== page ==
LEIRIA, Portugal/LONDON (Reuters)
Hundreds more people were evacuated from their homes as wildfires blistered land in France, Spain and Portugal on Friday (July 15), and officials in Europe issued health warnings for the heatwave in the coming days.
More than 1,000 firefighters, supported by water-bomber aircraft, have battled since Tuesday to control two blazes in southwestern France that have been fanned by scorching heat, tinder-box conditions and strong winds.
While temperatures dipped a little in Portugal, they were still expected to top 40 degrees Celsius (104 Fahrenheit) in some places, with five districts on red alert for extreme weather and more than 1,000 firefighters tackling 13 wildfires, authorities said.
In Spain, the Environment Ministry said it was helping tackle 17 wildfires across the country.
Officials are worried about the effects on people’s health and on healthcare systems already challenged by the COVID-19 pandemic as the searing heat hits the continent, with warnings issued for worse to come in Britain in particular.
The World Meteorological Organization (WMO) said on Friday the heatwave would trap atmospheric pollutants, degrading the air quality, especially in towns and cities.
“The stable and stagnant atmosphere acts as a lid to trap atmospheric pollutants, including particulate matter,” Lorenzo Labrador, WMO scientific officer, told a Geneva press briefing.
“These result in a degradation of air quality and adverse health effects, particularly for vulnerable people.”
From July 7 to July 13, Portugal registered 238 excess deaths due to the heatwave, the country’s DGS health authority said.
“In this specific case, the excess can be attributed to the heatwave. In the last few days we have had very high, extreme temperatures … and for a very long period,” DGS chief Graça Freitas told Lusa news agency.
Health Minister Marta Temido said on Thursday the health system faced a “particularly worrying” week due to the heatwave and said some hospitals were overwhelmed.
Britain’s weather forecaster issued its first red “extreme heat” warning for parts of England on Monday and Tuesday when temperatures are forecast to reach record highs.
“Exceptional, perhaps record-breaking temperatures are likely early next week,” Met Office Chief Meteorologist Paul Gundersen said.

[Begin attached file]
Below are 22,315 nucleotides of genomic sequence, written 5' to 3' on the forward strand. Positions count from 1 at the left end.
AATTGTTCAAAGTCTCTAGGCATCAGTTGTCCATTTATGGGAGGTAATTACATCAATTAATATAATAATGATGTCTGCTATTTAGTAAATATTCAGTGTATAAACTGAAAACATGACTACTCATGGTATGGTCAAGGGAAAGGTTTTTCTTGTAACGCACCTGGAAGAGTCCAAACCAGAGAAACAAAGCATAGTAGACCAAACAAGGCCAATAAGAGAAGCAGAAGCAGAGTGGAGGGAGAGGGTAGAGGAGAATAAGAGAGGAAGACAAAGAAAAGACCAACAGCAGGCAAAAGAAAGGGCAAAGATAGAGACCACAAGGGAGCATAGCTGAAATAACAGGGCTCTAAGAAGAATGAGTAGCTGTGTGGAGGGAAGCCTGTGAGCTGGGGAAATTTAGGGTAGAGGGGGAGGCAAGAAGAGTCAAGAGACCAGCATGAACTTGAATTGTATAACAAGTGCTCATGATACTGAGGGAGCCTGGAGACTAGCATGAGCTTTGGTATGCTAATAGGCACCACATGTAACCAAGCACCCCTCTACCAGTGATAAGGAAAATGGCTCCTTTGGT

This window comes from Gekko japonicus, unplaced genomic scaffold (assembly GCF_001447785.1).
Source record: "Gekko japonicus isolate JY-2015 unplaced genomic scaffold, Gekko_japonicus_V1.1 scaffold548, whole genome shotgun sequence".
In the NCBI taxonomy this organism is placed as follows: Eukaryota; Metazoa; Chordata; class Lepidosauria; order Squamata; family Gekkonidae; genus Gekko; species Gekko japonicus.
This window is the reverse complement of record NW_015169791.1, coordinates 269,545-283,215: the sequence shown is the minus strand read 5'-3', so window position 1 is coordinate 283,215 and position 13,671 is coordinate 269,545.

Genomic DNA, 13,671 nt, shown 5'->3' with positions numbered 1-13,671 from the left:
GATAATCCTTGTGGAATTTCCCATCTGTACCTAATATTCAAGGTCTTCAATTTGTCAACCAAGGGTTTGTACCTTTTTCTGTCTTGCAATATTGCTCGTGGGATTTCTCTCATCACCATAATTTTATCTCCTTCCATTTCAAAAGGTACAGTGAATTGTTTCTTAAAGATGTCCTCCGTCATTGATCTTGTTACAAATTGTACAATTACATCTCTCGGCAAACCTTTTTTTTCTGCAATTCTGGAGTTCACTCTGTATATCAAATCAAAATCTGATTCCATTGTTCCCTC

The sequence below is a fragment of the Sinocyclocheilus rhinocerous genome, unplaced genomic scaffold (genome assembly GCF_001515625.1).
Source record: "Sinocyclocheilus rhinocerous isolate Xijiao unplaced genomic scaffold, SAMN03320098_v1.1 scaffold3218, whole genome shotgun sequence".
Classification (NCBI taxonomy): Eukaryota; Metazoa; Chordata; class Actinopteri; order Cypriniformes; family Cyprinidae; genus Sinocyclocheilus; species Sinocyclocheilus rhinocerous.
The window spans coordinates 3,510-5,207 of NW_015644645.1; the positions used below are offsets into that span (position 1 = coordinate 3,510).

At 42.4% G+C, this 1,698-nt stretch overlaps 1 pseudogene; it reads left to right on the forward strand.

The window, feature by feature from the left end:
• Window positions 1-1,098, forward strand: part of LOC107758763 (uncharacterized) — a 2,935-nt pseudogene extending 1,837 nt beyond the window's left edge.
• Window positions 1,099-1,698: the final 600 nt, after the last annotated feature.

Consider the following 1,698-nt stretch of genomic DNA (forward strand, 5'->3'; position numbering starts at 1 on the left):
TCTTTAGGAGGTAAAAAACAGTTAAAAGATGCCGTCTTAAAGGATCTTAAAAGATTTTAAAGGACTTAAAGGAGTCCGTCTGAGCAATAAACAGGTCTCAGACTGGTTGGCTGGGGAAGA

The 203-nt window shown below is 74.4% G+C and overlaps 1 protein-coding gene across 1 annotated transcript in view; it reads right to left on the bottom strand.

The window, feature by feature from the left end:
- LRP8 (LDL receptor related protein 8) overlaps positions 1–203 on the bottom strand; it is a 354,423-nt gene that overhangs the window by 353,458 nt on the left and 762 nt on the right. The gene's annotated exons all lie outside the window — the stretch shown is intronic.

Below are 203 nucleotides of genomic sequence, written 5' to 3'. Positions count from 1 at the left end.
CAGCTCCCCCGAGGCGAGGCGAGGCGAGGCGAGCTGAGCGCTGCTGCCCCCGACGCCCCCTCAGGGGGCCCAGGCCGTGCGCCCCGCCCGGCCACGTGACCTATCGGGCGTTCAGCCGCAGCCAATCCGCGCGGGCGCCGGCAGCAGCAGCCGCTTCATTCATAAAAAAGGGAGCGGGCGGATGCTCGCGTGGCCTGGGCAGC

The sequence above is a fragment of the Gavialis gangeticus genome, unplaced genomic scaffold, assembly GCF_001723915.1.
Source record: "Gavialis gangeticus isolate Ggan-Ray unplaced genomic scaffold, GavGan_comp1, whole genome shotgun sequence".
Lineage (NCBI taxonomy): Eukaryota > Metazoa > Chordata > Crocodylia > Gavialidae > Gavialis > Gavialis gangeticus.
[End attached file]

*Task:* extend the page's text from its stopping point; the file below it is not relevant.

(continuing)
“Nights are also likely to be exceptionally warm, especially in urban areas,” he said. “This is likely to lead to widespread impacts on people and infrastructure.”
The highest recorded temperature in Britain was 38.7 C (101.7 F) recorded in Cambridge on July 25, 2019.
Hannah Cloke, climate expert at Britain’s University of Reading, said the heatwave showed climate change is here and there is an urgent need to adapt.
“We are seeing these problems now and they are going to get worse. We need to do something now,” she told Reuters.
“It’s harder to cope with these types of temperatures in the UK because we’re just not used to them.”
In Portugal, the highest temperature on Thursday was recorded in the northern town of Pinhao at 47 C (116.6 F), just below the record.
In France’s southwestern Gironde region, 11,300 people have been evacuated since the wildfires broke out around Dune du Pilat and Landiras. Some 7,350 hectares (18,000 acres) of land have been burnt, and authorities said the fires had not yet been stabilised.
In Spain, the wildfires that have been burning in parts of Extremadura, which borders Portugal, and the central Castille and Leon region forced the evacuation of four more small villages late on Thursday and on Friday.
The flames are now threatening a 16th-century monastery and a national park. Several hundred people have been evacuated since the fires started and 7,500 hectares of forest have been destroyed in the two regions.
In Catalonia in the northeast, authorities suspended camping and sporting activities around 275 towns and villages to prevent fire risks and restricted farm work involving machinery.
Areas of Galicia and Extremadura remained on extreme alert for temperatures expected to touch 44 C (111 F).